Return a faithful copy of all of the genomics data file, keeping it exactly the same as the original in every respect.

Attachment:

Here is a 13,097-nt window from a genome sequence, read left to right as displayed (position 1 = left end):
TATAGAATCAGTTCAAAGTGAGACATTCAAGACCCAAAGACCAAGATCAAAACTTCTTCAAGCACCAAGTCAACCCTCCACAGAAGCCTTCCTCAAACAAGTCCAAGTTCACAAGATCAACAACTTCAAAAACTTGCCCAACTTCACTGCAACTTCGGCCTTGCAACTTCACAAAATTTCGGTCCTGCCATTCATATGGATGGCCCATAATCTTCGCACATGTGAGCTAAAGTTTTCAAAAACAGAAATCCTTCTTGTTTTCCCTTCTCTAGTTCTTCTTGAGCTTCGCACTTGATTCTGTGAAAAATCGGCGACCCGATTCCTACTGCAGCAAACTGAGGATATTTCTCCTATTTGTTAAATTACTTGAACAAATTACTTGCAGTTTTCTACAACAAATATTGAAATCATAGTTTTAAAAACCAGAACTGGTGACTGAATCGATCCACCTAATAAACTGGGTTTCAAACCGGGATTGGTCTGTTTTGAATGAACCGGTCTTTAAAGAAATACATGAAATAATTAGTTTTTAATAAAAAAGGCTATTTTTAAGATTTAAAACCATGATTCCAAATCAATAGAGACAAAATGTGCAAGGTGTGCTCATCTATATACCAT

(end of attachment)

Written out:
Here is a 13,097-nt window from a genome sequence, read left to right as displayed (position 1 = left end):
TATAGAATCAGTTCAAAGTGAGACATTCAAGACCCAAAGACCAAGATCAAAACTTCTTCAAGCACCAAGTCAACCCTCCACAGAAGCCTTCCTCAAACAAGTCCAAGTTCACAAGATCAACAACTTCAAAAACTTGCCCAACTTCACTGCAACTTCGGCCTTGCAACTTCACAAAATTTCGGTCCTGCCATTCATATGGATGGCCCATAATCTTCGCACATGTGAGCTAAAGTTTTCAAAAACAGAAATCCTTCTTGTTTTCCCTTCTCTAGTTCTTCTTGAGCTTCGCACTTGATTCTGTGAAAAATCGGCGACCCGATTCCTACTGCAGCAAACTGAGGATATTTCTCCTATTTGTTAAATTACTTGAACAAATTACTTGCAGTTTTCTACAACAAATATTGAAATCATAGTTTTAAAAACCAGAACTGGTGACTGAATCGATCCACCTAATAAACTGGGTTTCAAACCGGGATTGGTCTGTTTTGAATGAACCGGTCTTTAAAGAAATACATGAAATAATTAGTTTTTAATAAAAAAGGCTATTTTTAAGATTTAAAACCATGATTCCAAATCAATAGAGACAAAATGTGCAAGGTGTGCTCATCTATATACCAT